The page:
As a member of the Legislative and External Relations Office in the Law Library of Congress, I have the exciting opportunity to plan public events that celebrate law related observances such as Law Day and Constitution Day. I also have the pleasure of coordinating program visits for legal professionals and students from all over the world who want […]

FALQs: Danish and Swedish Response to the Current Refugee Crisis—Part II

The following is a guest post by Elin Hofverberg. Elin is a foreign law research consultant who covers Scandinavian countries at the Law Library of Congress. Elin has previously written for In Custodia Legis on diverse topics including What’s in an Icelandic (Legal) Name?, Glad Syttonde Mai! Celebration of the Bicentenary of the Norwegian Constitution, Happy National Sami […]

Law Library Will Mark Human Rights Day with a Discussion Centered on Islamic Law

On Tuesday, December 8, 2015, the Law Library of Congress and the Library’s African and Middle Eastern Division will recognize Human Rights Day with a panel discussion centered on Islamic law. The discussion, “Perspectives on Islamic Law Reform,” will feature a panel of distinguished Islamic scholars. The panelists include Sherman Jackson, King Faisal Chair of […]

FALQs: Danish and Swedish Response to the Current Refugee Crisis– Part I

The following is a guest post by Elin Hofverberg, a foreign law research consultant who covers Scandinavian countries at the Law Library of Congress. Elin is a prolific writer and has previously written for In Custodia Legis on diverse topics including What’s in an Icelandic (Legal) Name?, Glad Syttonde Mai! Celebration of the Bicentenary of the […]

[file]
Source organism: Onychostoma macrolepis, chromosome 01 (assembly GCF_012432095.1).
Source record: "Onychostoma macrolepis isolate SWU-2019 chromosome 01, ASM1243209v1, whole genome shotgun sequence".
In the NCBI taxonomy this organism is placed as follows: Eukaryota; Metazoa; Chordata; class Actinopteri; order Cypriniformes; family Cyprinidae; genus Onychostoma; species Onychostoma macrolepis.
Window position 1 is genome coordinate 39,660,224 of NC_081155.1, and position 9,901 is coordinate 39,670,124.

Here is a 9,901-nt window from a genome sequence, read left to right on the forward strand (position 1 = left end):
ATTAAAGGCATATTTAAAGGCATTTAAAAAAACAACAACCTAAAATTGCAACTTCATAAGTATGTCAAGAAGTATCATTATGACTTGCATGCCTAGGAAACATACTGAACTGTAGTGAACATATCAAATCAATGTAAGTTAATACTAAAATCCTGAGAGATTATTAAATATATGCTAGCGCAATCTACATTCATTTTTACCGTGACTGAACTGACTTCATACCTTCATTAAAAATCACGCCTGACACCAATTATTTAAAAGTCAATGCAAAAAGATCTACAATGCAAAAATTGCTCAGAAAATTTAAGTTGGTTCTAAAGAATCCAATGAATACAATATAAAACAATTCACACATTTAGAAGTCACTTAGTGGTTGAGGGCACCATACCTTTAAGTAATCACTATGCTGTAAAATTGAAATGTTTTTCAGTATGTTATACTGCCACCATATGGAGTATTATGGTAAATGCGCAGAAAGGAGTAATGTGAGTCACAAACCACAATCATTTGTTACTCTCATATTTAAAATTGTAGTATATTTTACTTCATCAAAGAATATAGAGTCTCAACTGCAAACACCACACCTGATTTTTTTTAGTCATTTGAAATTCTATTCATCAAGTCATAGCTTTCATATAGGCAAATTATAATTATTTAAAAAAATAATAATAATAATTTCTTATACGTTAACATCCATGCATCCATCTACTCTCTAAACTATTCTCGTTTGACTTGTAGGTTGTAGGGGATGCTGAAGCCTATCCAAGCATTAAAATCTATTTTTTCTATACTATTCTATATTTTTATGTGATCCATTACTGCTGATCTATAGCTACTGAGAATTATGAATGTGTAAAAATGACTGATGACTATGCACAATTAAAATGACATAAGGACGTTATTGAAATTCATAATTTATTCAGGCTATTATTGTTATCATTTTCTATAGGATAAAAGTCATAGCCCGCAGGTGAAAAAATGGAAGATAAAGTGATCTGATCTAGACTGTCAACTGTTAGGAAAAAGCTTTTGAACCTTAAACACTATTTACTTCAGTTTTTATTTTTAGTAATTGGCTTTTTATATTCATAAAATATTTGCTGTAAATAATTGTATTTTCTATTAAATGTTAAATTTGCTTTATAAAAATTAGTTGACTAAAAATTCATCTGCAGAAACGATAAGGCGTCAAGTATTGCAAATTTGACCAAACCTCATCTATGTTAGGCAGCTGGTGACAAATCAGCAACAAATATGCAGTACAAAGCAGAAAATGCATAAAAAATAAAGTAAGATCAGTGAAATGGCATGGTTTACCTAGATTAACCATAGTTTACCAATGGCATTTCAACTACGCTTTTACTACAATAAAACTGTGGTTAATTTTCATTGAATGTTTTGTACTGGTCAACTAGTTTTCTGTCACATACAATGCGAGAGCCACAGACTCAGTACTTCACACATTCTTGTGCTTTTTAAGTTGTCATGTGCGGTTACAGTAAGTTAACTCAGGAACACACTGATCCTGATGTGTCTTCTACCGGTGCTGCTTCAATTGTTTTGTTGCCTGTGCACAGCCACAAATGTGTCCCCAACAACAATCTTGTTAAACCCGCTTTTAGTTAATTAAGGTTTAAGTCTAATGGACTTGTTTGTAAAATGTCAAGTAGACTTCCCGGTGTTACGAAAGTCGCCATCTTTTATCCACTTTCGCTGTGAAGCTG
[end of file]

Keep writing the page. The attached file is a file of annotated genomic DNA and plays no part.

On This Day: Congress Moves to Washington, D.C.

On this day, 215 years ago, Congress met in the Capitol Building for the first time.  The Sixth Congress established the residence of the Congress and seat of the United States government in Washington, D.C. with the move on November 17, 1800.   The newly established United States had nine capitals between 1776 and 1800: Philadelphia, […]

On This Day: Desegregation of South African Beaches

On this day in 1989, the South African president, F. W. de Klerk, soon after assuming the presidency, ordered the desegregation of the country’s beaches.  He promised that the repeal of the Reservation of Separate Amenities Act of 1953, which segregated beaches and many other public facilities, would soon follow. The Reservation of Separate Amenities […]

The Indiana State House – Pic of the Week

On a trip back home to Indiana, I stopped in at the Indiana State House. I always enjoy visiting buildings with a dome (the U.S. Capitol, the Library of Congress Jefferson Building, and the Hoosier Dome), so it is no surprise that I think the Indiana State House is a beautiful building. The Indiana Supreme […]

Political Philosopher Michael Sandel Delivers the 2015 Kellogg Biennial Lecture on Jurisprudence

Harvard professor and political philosopher, Michael J. Sandel is well known for his thought-provoking lectures on justice, ethics, democracy and markets. In fact, his course, “Justice,” which tackles some of the most complex ethical questions of our times, was the first Harvard course made freely available online and on television. Yet, despite his own commitment […]